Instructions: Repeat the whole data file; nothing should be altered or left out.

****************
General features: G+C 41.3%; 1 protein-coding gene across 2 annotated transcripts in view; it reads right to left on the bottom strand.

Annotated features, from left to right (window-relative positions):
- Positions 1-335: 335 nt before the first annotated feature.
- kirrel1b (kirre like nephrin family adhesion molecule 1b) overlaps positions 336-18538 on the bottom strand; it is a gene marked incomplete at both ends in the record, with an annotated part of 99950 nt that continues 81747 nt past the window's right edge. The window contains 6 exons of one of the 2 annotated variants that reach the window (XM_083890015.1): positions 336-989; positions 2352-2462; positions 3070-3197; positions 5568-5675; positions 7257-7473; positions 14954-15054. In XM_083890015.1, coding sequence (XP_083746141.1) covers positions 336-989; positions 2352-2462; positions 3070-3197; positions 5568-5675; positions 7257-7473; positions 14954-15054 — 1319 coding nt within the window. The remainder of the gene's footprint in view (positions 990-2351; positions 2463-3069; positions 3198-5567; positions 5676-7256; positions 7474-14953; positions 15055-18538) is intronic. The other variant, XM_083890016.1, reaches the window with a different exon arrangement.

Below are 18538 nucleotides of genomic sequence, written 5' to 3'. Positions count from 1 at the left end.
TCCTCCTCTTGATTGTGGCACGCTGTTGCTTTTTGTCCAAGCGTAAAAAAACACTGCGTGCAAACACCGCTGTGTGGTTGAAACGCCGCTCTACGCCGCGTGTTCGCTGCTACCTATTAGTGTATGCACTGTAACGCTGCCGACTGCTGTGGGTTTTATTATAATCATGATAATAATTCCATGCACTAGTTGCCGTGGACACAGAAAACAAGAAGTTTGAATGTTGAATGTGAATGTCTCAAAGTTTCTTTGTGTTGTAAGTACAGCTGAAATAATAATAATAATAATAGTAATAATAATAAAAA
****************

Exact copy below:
General features: G+C 41.3%; 1 protein-coding gene across 2 annotated transcripts in view; it reads right to left on the bottom strand.

Annotated features, from left to right (window-relative positions):
- Positions 1-335: 335 nt before the first annotated feature.
- kirrel1b (kirre like nephrin family adhesion molecule 1b) overlaps positions 336-18538 on the bottom strand; it is a gene marked incomplete at both ends in the record, with an annotated part of 99950 nt that continues 81747 nt past the window's right edge. The window contains 6 exons of one of the 2 annotated variants that reach the window (XM_083890015.1): positions 336-989; positions 2352-2462; positions 3070-3197; positions 5568-5675; positions 7257-7473; positions 14954-15054. In XM_083890015.1, coding sequence (XP_083746141.1) covers positions 336-989; positions 2352-2462; positions 3070-3197; positions 5568-5675; positions 7257-7473; positions 14954-15054 — 1319 coding nt within the window. The remainder of the gene's footprint in view (positions 990-2351; positions 2463-3069; positions 3198-5567; positions 5676-7256; positions 7474-14953; positions 15055-18538) is intronic. The other variant, XM_083890016.1, reaches the window with a different exon arrangement.

Below are 18538 nucleotides of genomic sequence, written 5' to 3'. Positions count from 1 at the left end.
TCCTCCTCTTGATTGTGGCACGCTGTTGCTTTTTGTCCAAGCGTAAAAAAACACTGCGTGCAAACACCGCTGTGTGGTTGAAACGCCGCTCTACGCCGCGTGTTCGCTGCTACCTATTAGTGTATGCACTGTAACGCTGCCGACTGCTGTGGGTTTTATTATAATCATGATAATAATTCCATGCACTAGTTGCCGTGGACACAGAAAACAAGAAGTTTGAATGTTGAATGTGAATGTCTCAAAGTTTCTTTGTGTTGTAAGTACAGCTGAAATAATAATAATAATAATAGTAATAATAATAAAAA